Such considerations are in line with Islamic traditions of listening, with their strong concern for listening to the voice and to the word. Listening to voices and words that carry spiritual and sacred contents or disseminate more broadly positive messages is reasoned through the paradigmatic experience of Qur’an recitation. The invocation of “beautification” (translated literally from the Arabic term tajweed, which refers to Qur’an recitation) has become a common trope among the British Muslim Hip Hop artists I have interviewed in order to defend their artistic activity (whether pertaining to voice and instruments or only to their vocal skills). As in Quran recitation, “beautification” is employed here as a tool to facilitate the reception and to reinforce the affective impact of the word.  “Clarity” by Rakin Niass, who started rapping with the British rap group Cash Crew and is one of the founding members of Mecca 2 Medina, clearly promotes a moral life style.

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Hip hop, if it wants to be considered  legitimate within an Islamic context, must enable an ethical listening. Charles Hirschkind’s The Ethical Soundscape (2006) argues that listening in Islamic traditions, is “not a spontaneous and passive receptivity but a particular kind of action itself, a listening that is a doing” (34). It represents a form of active listening that involves both the intellect and the senses, promoting a specific way of being in the world. Consequently, I consider contemporary genres like Muslim Hip Hop, however modernized it might sound, does still bear the imprint of earlier da’wa traditions, encouraging an  virtuous life for listeners, and cultivating necessary ethical and political sensibilities through the ear.

These new musical styles are not only reflective of new sensibilities and subjectivities, they are, as notes Jean-Luc Nancy in Listening (2007), productive of subjectivity. It is for this reasoning that one should not underestimate the significance of the evolving music genres within the Islamic revival movement. Listening carefully to them will therefore provide crucial keys for understanding the possibilities for the development of specific ethical projects within a global mass culture.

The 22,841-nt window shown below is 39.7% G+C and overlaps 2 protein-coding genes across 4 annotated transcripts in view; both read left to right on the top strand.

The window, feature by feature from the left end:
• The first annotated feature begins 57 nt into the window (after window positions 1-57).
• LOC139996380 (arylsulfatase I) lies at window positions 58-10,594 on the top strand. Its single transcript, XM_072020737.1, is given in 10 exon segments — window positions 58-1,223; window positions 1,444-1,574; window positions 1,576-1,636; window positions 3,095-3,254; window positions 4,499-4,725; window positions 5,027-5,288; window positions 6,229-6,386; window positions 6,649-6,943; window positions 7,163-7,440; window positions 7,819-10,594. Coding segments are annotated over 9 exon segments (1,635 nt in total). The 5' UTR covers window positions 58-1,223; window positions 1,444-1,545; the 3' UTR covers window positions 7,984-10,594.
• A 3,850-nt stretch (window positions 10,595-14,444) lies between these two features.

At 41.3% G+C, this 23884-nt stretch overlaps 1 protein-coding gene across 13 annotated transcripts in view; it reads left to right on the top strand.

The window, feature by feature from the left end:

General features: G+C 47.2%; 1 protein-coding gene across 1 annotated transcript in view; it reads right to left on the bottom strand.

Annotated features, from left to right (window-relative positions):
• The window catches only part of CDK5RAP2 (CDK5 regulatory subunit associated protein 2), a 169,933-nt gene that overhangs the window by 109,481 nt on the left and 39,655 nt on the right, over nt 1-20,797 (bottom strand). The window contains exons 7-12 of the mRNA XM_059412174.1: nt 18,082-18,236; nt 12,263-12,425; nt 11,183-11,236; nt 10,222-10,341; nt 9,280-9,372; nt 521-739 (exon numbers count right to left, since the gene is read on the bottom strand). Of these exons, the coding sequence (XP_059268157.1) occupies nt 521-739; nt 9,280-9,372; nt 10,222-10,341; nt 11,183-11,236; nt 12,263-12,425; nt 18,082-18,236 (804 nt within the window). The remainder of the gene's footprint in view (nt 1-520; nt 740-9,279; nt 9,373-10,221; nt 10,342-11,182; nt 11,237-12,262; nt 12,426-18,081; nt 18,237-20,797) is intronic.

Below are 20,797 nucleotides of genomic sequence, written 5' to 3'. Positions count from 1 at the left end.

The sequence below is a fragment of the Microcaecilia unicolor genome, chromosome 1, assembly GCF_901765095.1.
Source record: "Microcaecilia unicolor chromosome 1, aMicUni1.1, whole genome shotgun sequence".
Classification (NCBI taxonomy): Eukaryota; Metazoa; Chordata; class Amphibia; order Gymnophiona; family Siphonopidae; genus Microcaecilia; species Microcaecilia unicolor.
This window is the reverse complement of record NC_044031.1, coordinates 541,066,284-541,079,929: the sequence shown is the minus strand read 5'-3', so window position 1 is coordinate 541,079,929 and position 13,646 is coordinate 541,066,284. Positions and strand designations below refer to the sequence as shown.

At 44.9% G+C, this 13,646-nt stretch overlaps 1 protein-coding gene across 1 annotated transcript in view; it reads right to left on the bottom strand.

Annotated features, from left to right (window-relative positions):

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Featured Image Credit: Poetic Pilgrimage, B Supreme 2011 © 2011 Paul Hampartsoumian

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Jeanette S. Jouili is a 2011-2012 fellow at Cornell’s Society for the Humanities.  She has also held a Postdoctoral position at the Amsterdam Institute for Social Science Research at Amsterdam University where she did research on the (pious) Islamic cultural and artistic scene in France and the UK. In 2007, she received her PhD jointly from the Ecole des Hautes Etudes en Sciences Sociales in Paris (France) and the European University Viadrina in Frankfurt/Oder (Germany). Jeanette has published in various journals including Feminist Review, Social Anthropology, and Muslim World. She is currently completing a book manuscript based on the material of her PhD dissertation provisionally titled Pious Practice and Secular Constraints: Women in the Islamic Revival in France and Germany. Jeanette’s research and teaching interests include Islam in Europe, Islamic revivalism, secularism, pluralism, popular culture, moral and aesthetic practices, and gender.